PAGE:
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Getting More From Each Moment

The alluring NoWatch promises to enhance your life experience by measuring stress, sleep, and other biorhythms — but not time.

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OVER THE PAST decade, I’ve been routinely captured by empirically backed best-selling authors collectively positing that our understanding of reality and human existence is all wrong — or, at best, extremely limited. My introduction to this genre of paradigm-shifting science began with the aptly titled, “Reality is Not What it Seems” by the world-renowned, ardently democratic theoretical physicist Carlo Rovelli. In it, Rovelli employs layman’s terms (mostly) to break down the physics of our lived environment into microscopic particles. Along the way, he debunks human notions of time — a subject he dives more deeply into in his subsequent book “The Order of Time,” in which he declares: “Time is ignorance.”

On a philosophical level, I’m captivated by how these books illuminate an evolution in human knowledge and right current misconceptions that science is a fixed factual state. Rather, science is a systematic study, a pursuit of knowledge with no end. On a tangible level, these treatises prepared me for the arrival of the NoWatch in my mailbox.

Self-defined as the world’s first “awareable,” NoWatch is timeless, insomuch that its face is a sustainably sourced, natural gemstone, without a clock. Encased within a gold, silver, or rose-gold frame, the stone of your choice (eight are available, ranging from rose quartz and tiger’s eye to malachite) floats above a tiny bio-sensing device and is affixed to an Italian vegan leather strap. This Philips-manufactured technology continuously measures small changes in its wearer’s skin surface to interpret stress and provide other cognitive insights: whether you’re overstimulated, understimulated, or just right. It’s also designed to track sleep, heart rate, and movement, with the bio-data appearing on the NoWatch app, so you can access it at will, without being tied to the constant distraction of real-time feedback.


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That’s because, unlike traditional “wearables,” NoWatch doesn’t aim to optimize your life. Rather, it aspires to enhance your experience of it. Its data provides you with the tools to do so by identifying stress triggers and areas of opportunity (walk more, sleep more, meditate), but also by sending occasional vibrations to your wrist (three to 12 times a day, depending upon your preference) — all with the goal of making you more “present.” To that point: NoWatch is pronounced “now watch,” not “no watch,” because, as its tagline asserts: The time is now.

As someone who believes that the keys to holistic health lie in intuitive balance: eat well, sleep enough, exercise, don’t stare at screens too long, I’ve been historically skeptical of tech-fueled wellness offerings. But NoWatch’s live-in-the-moment promises seduced me. Also, it’s beautiful.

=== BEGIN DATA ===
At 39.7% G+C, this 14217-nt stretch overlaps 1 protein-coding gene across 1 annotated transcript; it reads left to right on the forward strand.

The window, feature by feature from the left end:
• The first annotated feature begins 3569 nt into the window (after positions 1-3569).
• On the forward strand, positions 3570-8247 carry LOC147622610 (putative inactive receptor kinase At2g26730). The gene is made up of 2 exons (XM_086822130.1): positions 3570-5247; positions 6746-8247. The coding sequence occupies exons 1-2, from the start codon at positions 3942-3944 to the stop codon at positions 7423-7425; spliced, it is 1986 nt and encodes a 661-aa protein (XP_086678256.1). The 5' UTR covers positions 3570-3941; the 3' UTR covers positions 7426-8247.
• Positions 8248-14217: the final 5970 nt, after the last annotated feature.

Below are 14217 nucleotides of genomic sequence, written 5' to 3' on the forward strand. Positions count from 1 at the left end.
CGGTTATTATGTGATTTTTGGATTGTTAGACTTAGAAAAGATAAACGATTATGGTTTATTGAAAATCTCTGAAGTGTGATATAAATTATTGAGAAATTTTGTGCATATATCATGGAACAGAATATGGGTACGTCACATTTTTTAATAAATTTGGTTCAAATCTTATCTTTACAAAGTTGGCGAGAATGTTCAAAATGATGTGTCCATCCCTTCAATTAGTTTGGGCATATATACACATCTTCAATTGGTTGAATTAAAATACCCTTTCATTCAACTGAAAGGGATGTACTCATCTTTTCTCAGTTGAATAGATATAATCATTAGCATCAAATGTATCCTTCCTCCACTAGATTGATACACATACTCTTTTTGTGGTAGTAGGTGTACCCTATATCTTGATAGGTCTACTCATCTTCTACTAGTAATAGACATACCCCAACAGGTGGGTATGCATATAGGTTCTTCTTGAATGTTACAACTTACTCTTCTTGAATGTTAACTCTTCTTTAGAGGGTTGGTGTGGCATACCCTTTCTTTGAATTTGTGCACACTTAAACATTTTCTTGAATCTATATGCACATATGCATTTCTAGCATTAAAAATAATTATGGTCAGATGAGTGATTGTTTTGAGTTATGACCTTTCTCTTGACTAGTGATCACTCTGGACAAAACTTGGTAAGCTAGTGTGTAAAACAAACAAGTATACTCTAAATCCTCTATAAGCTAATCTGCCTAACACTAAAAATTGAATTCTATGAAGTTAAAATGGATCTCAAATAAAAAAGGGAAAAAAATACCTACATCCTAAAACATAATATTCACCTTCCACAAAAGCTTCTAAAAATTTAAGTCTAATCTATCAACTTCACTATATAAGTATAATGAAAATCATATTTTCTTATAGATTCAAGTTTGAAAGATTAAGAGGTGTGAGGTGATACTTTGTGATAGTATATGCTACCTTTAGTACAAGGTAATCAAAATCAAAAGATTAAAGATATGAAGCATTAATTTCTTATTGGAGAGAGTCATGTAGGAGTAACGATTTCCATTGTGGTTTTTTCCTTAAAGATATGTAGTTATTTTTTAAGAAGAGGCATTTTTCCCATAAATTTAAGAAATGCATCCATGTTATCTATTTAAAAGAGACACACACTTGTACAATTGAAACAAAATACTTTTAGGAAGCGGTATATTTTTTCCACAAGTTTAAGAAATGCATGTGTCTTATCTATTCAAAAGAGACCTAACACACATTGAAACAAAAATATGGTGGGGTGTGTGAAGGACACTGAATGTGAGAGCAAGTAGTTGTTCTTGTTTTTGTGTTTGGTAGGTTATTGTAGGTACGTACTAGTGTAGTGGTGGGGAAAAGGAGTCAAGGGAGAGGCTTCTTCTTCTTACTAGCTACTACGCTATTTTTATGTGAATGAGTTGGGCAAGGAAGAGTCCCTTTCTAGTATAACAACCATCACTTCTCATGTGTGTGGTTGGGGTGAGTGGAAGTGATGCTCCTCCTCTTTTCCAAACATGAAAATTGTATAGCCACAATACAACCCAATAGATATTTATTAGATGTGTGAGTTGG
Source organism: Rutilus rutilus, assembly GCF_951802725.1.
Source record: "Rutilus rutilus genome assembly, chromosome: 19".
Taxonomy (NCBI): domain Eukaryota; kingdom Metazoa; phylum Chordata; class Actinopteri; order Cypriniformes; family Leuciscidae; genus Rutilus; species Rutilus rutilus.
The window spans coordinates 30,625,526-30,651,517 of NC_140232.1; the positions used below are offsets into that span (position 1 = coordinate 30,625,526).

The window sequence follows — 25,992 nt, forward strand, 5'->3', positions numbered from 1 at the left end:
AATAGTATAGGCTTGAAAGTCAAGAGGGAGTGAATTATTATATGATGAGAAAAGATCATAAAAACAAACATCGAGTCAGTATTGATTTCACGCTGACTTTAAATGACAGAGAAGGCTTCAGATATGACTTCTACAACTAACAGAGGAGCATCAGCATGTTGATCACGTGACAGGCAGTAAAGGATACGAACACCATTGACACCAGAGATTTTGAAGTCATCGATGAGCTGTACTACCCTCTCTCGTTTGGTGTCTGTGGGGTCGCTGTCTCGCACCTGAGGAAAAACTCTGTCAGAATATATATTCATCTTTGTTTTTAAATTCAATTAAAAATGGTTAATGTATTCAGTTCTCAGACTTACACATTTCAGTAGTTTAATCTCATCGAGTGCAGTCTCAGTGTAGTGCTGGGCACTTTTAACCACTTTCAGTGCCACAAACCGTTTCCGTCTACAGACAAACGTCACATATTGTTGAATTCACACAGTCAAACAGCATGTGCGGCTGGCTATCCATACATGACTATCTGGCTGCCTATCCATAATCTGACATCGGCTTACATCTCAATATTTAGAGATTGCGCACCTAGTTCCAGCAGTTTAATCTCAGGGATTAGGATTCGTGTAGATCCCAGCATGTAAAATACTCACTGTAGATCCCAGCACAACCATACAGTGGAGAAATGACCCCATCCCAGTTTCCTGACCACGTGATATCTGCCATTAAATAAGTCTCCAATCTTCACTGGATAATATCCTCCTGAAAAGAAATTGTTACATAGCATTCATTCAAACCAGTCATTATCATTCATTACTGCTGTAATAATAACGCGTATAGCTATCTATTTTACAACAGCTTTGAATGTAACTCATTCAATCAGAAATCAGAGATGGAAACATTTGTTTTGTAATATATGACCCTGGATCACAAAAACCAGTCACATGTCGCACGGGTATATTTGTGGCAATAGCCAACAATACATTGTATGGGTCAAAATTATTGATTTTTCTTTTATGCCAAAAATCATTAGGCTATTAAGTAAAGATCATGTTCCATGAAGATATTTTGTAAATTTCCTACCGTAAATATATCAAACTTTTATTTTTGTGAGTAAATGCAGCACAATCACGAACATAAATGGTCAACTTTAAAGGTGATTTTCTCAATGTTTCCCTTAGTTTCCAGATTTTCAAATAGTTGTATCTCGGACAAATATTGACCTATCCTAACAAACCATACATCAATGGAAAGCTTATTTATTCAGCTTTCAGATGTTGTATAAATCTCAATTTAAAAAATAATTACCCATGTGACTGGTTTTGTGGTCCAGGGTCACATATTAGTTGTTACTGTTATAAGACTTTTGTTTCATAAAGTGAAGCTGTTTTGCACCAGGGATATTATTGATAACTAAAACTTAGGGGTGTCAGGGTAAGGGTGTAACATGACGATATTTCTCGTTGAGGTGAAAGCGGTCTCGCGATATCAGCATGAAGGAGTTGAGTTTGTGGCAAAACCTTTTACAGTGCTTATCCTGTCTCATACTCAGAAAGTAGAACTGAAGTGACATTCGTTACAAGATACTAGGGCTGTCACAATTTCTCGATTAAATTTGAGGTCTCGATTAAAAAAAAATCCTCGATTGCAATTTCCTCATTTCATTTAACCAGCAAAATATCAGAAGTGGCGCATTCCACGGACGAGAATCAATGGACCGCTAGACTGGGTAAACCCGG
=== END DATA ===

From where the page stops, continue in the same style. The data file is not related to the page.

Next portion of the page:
The device’s stylistic cues recall the only other watch I’ve ever coveted: La D de Dior, with its minimalist band and circular design — the one of my dreams has a Klein Blue face, similar to NoWatch’s lapis lazuli stone offering. This aesthetic attention extends to NoWatch’s packaging, which is compostable; its streamlined charger, which doubles as a stone-changing magnet; and its app interface. When the device is synching with the app, the screen graphic appears as a dynamic full moon.


Unlike traditional ‘wearables,’ Nowatch doesn’t aim to optimize your life. Rather, it aspires to enhance your experience of it.

My reticence to embrace digitally connected wrist devices was (in my mind) validated for my first few weeks of wearing the NoWatch, when only occasionally did it seem to transfer data to the app, despite it registering as “connected” and my rebooting it several times. It turns out the problem was user error, and the solution was even simpler: I wasn’t wearing it tight enough. After I ratcheted the band up a notch, the transfer was seamless and provided actionable insights, such as that walking during calls measurably reduced work-related stress levels. But it was the NoWatch’s mindful buzz that bestowed unanticipated value.

Each time I felt the gentle vibration, I followed the directions outlined in the app’s literature: I closed my eyes, took a deep breath, and consciously rooted myself in my surroundings and the present moment — an approach to life improvement that recalls cognitive behavioral therapy. Doing so creates or strengthens related neural pathways, improving your ability to remain present and making it easier to return to that state. Additionally, the introduction of these small acts of self-improvement continuously tethered me to the person I aspire to be, validating the popular notion that the key to making great life changes lies in introducing incremental ones.

Each buzz invited me to refocus my energy and attention, notably on the people in front of me. After all, if, as Rovelli argues, existence is marked by our interaction with other entities, rather than by a linear chronology, engaging with the world around us is time best spent.


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Our Contributors

Erin Dixon Managing Editor

Erin Dixon is the managing editor of Departures. Previously the managing editor of the arts and culture journal Dossier, she has worked and written for a variety of international magazines and publishing houses, ranging from Vogue, Kinfolk, and GQ to Phaidon, Workman Artisan, and HarperCollins.

Ahonen & Lamberg Illustrator

Ahonen & Lamberg is a multidisciplinary design studio based in Paris. Founded in 2006 by Finnish designers Anna Ahonen and Katariina Lamberg, the studio concentrates on art direction, creative consultancy, and graphic design.

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